What Trump could do to Obamacare with an executive order

Date posted: October 11, 2017

The pending executive order is Trump’s latest attempt to follow through on his campaign pledge to get rid of his predecessor’s landmark bill. (Photo: Shutterstock)
The pending executive order is Trump’s latest attempt to follow through on his campaign pledge to get rid of his predecessor’s landmark bill. (Photo: Shutterstock)

President Donald Trump on Tuesday hinted on Twitter that he’s getting closer to signing an executive order that could erode Obamacare, after Republicans in Congress failed to pass a repeal bill.

The Wall Street Journal reported on Saturday, citing an administration official, that an executive order regarding association health plans would be signed this week. The official echoed the president’s Sept. 27 comments to reporters, when he said he would “be signing a very major executive order where people can go out, cross state lines, do lots of things and buy their own health care.”

An order allowing association health plans would give Americans in the individual market who don’t receive government subsidies another health care option outside of the Affordable Care Act. About 83 percent of the 12.2 million people covered by Obamacare health plans get subsidies that help them pay their premiums, according to the U.S. Centers for Medicare and Medicaid Services.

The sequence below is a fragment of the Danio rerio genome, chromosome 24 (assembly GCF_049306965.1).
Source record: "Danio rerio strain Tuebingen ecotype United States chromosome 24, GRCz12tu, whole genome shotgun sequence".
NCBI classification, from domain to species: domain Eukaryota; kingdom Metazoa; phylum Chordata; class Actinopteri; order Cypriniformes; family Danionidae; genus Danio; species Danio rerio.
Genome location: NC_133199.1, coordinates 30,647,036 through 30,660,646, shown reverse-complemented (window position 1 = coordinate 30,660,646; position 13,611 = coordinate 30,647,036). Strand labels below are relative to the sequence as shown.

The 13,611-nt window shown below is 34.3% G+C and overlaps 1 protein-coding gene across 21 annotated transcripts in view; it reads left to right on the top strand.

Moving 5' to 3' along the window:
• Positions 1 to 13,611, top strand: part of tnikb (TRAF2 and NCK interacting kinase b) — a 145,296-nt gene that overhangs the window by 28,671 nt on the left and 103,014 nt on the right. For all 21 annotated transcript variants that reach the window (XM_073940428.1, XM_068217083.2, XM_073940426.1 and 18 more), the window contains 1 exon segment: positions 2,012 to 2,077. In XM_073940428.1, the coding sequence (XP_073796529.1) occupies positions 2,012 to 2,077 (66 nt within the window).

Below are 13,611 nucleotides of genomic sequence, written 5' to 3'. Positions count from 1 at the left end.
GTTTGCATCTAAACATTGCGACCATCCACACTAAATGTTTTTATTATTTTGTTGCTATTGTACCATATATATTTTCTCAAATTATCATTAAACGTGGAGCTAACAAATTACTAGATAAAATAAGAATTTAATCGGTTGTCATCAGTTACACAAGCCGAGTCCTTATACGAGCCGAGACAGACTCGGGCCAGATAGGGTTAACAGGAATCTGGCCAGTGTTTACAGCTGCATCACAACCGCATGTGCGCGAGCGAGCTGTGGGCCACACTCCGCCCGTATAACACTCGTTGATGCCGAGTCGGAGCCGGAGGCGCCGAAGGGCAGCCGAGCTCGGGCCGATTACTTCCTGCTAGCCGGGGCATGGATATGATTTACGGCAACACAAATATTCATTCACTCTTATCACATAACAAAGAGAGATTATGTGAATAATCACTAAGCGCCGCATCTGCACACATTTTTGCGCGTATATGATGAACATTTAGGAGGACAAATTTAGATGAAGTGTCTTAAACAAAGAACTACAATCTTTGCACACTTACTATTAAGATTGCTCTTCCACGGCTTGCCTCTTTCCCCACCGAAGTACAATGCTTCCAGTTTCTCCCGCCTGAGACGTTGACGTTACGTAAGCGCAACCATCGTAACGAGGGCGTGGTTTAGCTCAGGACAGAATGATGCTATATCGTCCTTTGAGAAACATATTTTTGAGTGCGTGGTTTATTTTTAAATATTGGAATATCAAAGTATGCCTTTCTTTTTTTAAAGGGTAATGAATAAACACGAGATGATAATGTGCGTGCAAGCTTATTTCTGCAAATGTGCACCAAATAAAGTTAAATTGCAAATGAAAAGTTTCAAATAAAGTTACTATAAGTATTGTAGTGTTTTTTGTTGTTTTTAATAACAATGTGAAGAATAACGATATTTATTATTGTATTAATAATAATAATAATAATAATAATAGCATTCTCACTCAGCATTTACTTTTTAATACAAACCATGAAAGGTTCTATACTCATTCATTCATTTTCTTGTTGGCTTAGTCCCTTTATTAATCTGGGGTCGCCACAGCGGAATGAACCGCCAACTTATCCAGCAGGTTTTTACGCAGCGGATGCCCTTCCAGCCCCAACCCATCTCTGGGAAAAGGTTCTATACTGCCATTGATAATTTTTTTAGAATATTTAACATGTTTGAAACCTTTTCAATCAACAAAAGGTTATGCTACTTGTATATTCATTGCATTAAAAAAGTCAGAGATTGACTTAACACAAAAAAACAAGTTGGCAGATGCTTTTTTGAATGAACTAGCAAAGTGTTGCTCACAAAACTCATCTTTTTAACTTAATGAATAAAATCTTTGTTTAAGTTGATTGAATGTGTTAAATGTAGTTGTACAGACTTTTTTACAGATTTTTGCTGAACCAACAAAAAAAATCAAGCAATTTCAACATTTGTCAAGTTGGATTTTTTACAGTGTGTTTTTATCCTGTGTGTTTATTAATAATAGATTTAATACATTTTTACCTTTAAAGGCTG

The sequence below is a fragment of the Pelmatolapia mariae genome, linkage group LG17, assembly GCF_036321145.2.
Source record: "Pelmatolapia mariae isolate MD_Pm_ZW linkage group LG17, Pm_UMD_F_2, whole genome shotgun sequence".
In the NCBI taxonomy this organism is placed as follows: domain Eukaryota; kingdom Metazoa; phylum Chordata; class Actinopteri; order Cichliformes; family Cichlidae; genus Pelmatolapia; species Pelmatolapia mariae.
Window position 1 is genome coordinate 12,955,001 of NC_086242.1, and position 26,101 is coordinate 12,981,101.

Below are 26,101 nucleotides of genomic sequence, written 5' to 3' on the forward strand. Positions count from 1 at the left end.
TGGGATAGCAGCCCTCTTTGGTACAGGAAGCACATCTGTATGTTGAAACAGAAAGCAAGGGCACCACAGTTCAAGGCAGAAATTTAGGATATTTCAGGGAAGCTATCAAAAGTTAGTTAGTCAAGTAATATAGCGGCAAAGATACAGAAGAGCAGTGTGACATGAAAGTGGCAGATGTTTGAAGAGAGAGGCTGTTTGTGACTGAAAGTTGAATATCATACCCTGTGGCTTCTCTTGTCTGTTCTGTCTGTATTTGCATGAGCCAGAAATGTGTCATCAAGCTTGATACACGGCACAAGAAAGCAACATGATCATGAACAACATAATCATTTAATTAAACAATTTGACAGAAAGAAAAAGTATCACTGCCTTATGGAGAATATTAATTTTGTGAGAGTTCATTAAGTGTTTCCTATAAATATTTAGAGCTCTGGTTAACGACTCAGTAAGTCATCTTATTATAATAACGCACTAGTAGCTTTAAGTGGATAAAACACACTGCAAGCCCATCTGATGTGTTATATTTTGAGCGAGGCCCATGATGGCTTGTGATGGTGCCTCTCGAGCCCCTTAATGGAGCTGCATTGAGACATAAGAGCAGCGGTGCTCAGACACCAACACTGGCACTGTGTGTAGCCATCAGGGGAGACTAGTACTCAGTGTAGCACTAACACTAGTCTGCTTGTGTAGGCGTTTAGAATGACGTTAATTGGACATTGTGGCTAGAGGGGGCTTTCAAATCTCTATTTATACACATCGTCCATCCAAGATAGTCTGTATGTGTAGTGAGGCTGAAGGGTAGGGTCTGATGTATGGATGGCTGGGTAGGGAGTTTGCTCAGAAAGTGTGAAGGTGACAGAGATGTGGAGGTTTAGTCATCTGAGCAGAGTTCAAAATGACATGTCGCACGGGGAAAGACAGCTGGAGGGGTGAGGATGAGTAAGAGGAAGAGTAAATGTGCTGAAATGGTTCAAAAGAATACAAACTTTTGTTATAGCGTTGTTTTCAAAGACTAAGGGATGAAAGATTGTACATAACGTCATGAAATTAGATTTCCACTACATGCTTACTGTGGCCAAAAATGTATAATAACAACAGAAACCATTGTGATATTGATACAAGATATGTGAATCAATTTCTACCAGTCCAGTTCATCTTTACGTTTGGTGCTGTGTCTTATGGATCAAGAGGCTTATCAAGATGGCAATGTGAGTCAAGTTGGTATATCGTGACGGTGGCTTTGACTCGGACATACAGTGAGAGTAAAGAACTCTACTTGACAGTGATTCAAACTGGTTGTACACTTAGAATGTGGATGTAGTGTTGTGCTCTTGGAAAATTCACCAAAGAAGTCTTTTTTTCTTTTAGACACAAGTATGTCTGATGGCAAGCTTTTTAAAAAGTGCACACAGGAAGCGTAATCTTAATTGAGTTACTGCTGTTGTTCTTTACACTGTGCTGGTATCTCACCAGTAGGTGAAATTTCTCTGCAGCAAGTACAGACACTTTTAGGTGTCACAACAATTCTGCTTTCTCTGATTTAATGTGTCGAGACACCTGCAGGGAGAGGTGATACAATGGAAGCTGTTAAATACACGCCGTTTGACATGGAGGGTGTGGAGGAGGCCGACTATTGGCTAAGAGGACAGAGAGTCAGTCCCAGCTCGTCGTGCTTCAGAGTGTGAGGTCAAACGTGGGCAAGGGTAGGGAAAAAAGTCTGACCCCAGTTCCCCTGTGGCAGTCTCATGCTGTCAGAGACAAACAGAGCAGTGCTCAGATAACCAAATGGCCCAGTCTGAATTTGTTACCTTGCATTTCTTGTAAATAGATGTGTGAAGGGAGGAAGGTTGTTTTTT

“Obamacare is so screwed up and so expensive, and it’s especially bad for people who don’t get subsidies. This gives them an alternative,” said Robert Laszewski, president of the Health Policy and Strategy Associates, a consulting firm specializing in assisting insurance companies and other clients through health policy changes.

What’s next after Obamacare? Here’s our not entirely tongue-in-cheek speculation on 5 future health care programs.

The pending executive order is Trump’s latest attempt to follow through on his campaign pledge to get rid of his predecessor’s landmark bill. Last week, the president signed an order that stopped requiring many employers to offer birth-control coverage, saying it would protect Americans’ religious freedom.

Associations likely wouldn’t be required to sell to people with pre-existing health conditions and wouldn’t be required to offer 10 essential benefits set forth by Obamacare, Brookings Institute analyst Matt Fiedler said Monday. These benefits include pregnancy and newborn care, hospitalization, mental health and substance-abuse services and rehabilitation.

Fiedler said the damage to the individual insurance market would be “quite significant” because healthier people would seek cheaper coverage through associations, driving up premiums in the Obamacare market.

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